Do you believe in oil additives?

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18 Oct 2012 19:49 #11897 by pdejong
I never have believed much in after market oil additives. But I recently got acquainted to a guy who sold this product: www.steelshieldtech.com
One of the claims this stuff makes, is a 30 degree lower gear case temperature. He gave me a free sample and I decided to test it. I glued a thermocouple to the rear of the differential case of my '90 GT. Ran the wire to the inside via the battery box and connected it to a temperature meter. Without the additive, I drove a 50 mile stretch on a flat highway at a constant 75 mph. After about 50 minutes the gear case temp stabilized at 165 to 170 degrees at an ambient about 90 deg hotter than ambient.

I then did the same test with the additive and not surprisingly I noticed absolutely no difference. I did the test 2 more times, thinking that the additive might need time to work itself into the gears, but there was no change.

On a recent trip with the Palmetto Region PCA to the tail of the Dragon in the Tennesee mountains, I kept watching the temperature while driving there, and the differential was running at about the same temperature, roughly 170 degrees. I was beginning to believe that this additive was no different than Magic Mistery Oil.

Driving home after the weekend in Tennesee, I noticed that the temperature was running lower. Thinking that the battery in my meter had run out, I changed it and the next day I made another run, identical to what I had initially done: 50 miles on the same road, same speed and same ambient of around 75-77 degrees. Lo and Behold, the temperature of the differential was now rising to no more than 145 - 148 degrees, a 70 degree rise.

I am no metallurgist or chemist, just a mechanical engineer and I do not understand the mechanism that makes this product work, but I have become a believer in it. It looks like the product needed some time to work itself in the metal (about 700 miles) . And I will be watching if the effect remains.
I would like to, but I am hesitant to put it in my engine oil, at least for now.

I wonder if anyone else has any good experience with additives?


Peter deJong
Charleston SC
'90 GT

Attached files [img]media/attachments/12243=1401-steelshield.jpg[/img]

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19 Oct 2012 03:02 #11900 by Kiln_Red
Interesting info and thank you for sharing! Personally, I've only added Mobil 15W-50 to my 928 crankcases. So no, I've never bought in to oil additives.

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22 Oct 2012 00:29 #11923 by 928mac
This may be a good time to share storage info

www.amsoil.com/news/2011_November_stored...needs_protection.pdf

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22 Oct 2012 21:09 #11934 by Ducman82
i just used TR-1 and used their ZEP additive. (per Greg B's advice)

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23 Oct 2012 10:31 #11950 by mm928
For now I follow Porsche's recommedations to not use engine oil additives. To me this means as an all-the-time general use product.
I do see the value in cleaning products like BG for various components. I know that times and technology change, so for things other than engine, I might give it a try.

I whole heartingly endorse BG cleaning products however, I have used them to great results. Although it does make me nervous to not know how something is accomplishing it stated purpose, I guess you want to ensure it is not sacrificing something else to do it.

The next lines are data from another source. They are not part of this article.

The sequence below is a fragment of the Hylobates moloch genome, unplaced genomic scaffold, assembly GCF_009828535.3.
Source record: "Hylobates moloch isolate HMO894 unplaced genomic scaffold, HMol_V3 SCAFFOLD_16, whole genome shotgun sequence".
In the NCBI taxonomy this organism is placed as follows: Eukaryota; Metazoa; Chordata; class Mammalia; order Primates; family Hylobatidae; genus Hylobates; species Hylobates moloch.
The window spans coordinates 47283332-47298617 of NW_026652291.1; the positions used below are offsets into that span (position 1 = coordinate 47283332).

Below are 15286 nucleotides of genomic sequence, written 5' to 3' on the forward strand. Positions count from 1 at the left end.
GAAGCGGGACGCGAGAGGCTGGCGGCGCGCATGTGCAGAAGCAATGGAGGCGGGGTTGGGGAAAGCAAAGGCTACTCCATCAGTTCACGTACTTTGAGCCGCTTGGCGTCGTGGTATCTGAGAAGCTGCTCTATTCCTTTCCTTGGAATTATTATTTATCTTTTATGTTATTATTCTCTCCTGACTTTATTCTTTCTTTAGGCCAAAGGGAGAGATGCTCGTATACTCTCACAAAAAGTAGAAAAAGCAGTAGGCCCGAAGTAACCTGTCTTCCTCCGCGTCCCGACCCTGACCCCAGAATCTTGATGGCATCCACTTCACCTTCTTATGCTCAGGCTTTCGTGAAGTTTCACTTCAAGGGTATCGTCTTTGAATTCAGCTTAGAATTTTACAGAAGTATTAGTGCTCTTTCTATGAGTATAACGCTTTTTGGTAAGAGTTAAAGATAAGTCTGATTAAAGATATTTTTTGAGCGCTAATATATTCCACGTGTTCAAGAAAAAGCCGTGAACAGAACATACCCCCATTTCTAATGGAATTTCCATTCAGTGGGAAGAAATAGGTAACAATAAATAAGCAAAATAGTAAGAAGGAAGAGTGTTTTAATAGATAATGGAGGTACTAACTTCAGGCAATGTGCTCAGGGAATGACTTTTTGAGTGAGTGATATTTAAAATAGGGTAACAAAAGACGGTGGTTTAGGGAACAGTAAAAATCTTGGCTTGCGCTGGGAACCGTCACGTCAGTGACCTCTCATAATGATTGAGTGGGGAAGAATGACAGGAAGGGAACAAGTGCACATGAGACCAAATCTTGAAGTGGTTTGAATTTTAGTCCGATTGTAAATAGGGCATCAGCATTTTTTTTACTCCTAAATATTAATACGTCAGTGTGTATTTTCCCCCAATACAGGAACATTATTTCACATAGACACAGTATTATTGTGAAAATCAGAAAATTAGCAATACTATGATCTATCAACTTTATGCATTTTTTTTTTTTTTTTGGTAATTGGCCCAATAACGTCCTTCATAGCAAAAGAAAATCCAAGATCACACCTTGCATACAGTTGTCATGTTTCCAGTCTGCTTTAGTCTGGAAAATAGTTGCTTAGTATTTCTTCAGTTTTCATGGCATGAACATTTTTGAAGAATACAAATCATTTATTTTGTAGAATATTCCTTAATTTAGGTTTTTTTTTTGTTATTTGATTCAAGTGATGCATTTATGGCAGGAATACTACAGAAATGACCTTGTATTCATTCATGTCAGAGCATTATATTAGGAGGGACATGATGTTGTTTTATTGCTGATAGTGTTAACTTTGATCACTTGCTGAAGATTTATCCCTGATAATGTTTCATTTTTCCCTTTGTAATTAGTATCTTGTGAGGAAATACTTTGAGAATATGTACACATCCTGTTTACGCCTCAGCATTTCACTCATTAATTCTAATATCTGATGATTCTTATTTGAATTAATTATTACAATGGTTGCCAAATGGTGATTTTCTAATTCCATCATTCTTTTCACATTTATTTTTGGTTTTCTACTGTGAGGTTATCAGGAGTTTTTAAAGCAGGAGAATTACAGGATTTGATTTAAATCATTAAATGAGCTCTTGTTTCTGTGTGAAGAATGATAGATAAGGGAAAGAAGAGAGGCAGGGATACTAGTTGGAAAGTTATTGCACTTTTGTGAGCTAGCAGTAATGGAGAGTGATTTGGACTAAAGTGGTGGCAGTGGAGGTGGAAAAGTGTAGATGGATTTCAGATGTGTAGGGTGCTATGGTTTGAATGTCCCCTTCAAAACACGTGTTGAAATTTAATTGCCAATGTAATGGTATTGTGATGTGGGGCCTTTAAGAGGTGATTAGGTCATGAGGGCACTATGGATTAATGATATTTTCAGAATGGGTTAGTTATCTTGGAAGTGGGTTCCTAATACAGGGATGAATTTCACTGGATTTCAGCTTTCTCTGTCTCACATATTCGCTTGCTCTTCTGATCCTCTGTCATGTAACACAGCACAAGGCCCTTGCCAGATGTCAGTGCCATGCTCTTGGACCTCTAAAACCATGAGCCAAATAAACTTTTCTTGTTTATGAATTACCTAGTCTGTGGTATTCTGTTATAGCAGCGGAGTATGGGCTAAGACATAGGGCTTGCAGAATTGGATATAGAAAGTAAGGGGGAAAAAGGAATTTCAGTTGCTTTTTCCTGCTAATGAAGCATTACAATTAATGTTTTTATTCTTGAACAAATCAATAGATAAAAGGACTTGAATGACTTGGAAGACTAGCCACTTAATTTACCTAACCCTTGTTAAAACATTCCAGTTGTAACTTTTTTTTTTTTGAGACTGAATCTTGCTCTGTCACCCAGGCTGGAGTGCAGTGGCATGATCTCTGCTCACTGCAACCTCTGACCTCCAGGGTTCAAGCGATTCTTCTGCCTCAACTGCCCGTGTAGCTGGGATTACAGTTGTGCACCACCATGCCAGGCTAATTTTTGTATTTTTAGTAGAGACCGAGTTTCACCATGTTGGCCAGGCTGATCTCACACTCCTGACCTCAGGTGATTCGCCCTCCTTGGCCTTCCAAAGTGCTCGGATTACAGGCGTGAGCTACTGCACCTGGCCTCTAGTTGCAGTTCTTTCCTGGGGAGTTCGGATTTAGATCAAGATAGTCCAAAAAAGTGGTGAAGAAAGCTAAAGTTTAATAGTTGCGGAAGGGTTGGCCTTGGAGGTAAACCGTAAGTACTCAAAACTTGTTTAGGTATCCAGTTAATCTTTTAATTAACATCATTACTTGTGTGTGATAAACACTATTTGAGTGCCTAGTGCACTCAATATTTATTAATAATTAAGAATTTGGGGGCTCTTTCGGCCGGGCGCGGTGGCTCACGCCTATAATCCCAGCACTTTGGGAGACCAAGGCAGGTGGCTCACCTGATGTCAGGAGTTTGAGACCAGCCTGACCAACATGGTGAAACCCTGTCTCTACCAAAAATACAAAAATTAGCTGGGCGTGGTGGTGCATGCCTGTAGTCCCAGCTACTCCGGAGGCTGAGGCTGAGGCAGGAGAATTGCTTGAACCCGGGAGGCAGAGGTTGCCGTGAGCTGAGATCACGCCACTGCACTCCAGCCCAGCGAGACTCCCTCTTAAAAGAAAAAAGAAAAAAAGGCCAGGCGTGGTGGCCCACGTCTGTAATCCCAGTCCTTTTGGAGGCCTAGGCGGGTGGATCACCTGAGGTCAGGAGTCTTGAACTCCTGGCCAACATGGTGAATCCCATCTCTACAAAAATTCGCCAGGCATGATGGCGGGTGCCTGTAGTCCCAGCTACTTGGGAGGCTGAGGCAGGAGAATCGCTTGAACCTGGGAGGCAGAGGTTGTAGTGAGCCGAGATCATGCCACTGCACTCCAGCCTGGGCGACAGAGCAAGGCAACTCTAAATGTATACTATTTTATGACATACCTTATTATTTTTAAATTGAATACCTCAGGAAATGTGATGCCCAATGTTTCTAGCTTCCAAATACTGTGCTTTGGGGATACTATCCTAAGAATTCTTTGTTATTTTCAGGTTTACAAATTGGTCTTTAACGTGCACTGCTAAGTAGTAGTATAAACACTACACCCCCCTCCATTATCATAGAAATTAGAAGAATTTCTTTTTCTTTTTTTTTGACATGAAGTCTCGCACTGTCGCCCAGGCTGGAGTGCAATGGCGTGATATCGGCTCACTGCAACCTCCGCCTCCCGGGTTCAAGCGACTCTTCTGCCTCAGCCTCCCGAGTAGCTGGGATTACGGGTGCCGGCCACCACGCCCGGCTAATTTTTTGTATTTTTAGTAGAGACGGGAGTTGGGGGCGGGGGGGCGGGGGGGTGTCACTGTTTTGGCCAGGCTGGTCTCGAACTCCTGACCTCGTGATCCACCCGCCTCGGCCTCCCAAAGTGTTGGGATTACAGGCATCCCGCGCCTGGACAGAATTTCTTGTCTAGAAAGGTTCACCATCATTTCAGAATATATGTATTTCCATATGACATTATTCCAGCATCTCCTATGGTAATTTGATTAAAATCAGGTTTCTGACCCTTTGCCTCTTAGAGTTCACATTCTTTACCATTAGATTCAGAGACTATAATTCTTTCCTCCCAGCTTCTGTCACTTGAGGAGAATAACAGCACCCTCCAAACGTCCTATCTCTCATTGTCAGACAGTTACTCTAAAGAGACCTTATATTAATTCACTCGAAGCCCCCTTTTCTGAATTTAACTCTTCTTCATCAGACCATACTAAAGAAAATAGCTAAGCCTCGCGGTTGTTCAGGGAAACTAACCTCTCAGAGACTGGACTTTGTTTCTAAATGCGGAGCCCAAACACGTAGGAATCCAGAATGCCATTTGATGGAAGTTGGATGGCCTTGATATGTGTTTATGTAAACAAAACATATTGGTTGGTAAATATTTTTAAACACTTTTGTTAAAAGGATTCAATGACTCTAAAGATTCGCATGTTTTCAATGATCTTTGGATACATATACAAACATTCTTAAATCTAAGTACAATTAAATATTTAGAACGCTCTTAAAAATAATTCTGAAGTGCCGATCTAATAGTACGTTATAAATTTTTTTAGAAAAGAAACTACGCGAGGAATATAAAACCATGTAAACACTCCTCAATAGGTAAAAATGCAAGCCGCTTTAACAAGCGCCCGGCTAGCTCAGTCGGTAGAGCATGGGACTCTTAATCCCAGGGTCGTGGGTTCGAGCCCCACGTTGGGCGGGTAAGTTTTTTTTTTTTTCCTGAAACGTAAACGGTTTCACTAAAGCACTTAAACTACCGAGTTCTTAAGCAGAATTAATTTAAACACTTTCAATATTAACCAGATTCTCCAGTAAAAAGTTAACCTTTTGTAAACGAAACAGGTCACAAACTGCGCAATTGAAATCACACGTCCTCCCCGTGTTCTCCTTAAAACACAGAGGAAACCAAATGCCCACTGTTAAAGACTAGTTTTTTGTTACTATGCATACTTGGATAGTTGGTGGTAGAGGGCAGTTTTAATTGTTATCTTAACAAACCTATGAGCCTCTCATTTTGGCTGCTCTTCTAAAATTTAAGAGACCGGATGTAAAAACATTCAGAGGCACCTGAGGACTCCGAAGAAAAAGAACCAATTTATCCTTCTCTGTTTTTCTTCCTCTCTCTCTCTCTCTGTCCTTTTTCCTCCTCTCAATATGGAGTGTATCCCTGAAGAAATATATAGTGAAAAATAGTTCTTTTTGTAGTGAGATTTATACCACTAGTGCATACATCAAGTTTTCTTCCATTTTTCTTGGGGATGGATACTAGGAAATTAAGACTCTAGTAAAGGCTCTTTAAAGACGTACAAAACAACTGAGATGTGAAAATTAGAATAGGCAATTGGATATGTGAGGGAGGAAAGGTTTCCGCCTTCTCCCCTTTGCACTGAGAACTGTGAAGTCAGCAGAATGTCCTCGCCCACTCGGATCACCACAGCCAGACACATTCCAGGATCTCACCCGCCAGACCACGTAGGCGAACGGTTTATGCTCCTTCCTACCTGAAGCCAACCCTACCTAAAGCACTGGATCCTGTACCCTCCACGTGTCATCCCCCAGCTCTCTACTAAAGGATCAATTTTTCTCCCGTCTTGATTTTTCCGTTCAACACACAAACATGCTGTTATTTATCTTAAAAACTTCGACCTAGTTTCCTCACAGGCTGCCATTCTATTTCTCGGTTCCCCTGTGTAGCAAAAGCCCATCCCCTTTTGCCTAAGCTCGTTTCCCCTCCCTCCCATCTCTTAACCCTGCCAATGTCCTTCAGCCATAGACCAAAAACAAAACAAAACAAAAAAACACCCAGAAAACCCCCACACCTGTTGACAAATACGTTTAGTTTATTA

1983 928S - 16v 4.7L L-Jetronic
Dark Grey w/ Blue Leather
85/86 exhaust manifolds
Y-Pipe
SS Hi-perf Cat
S4 springs
Bilstein shocks
Air pump delete
VIN: WP0JB0926DS861180
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30 Oct 2012 19:12 #12170 by Normy1
"Just put Castrol in it"

A mechanic in Michigan that I knew well. His diesel VW pickup ran 400,000 miles before it needed an overhaul.

N

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31 Oct 2012 23:23 #12227 by 928mac

"Just put Castrol in it"

A mechanic in Michigan that I knew well. His diesel VW pickup ran 400,000 miles before it needed an overhaul.

N


Ya-but a VW diesel will run 400,000 on sowing machine oil

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04 Nov 2012 19:11 #12300 by Normy1
"Ya-but a VW diesel will run 400,000 on sowing machine oil"

That's not exactly true. They need some sort of kerosene to run. The diesel injection pump on that car is actually quite sensitive to sulfur content. People put Jet-A in these and don't understand why they start running rough after a few thousand miles.

-I was a flight instructor at one time, earning about $10k per year. One of my students was a former chemical/petroleum engineer from South Korea. We had a talk about the Shell ashless dispersant oil used in the 6.0 liter 180 hp air cooled four cylinder engines on the Piper Seminole we were flying, and he told me that unless I was running extremely high compression and/or a high boost turbo, basically race cars...then anything other than simple dino oil was a WASTE.

"You...don't...need it. Just change oil"

The rare properties of synthetic oil simply are NOT needed in any sort of street car. He told me to "pick" a brand, and always use it. DON'T mix oil brands! This might cause "kudos", or tar-like oil deposits to come loose and plug up the oil filter.

I follow his advice to this day, and put Castrol in all my engines. I suspect that all the other brands are about the same.

N!

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04 Nov 2012 23:37 #12304 by 928mac

"Ya-but a VW diesel will run 400,000 on sowing machine oil"

That's not exactly true. They need some sort of kerosene to run. The diesel injection pump on that car is actually quite sensitive to sulfur content. People put Jet-A in these and don't understand why they start running rough after a few thousand miles.
I agree but that is the fuel (injection pump)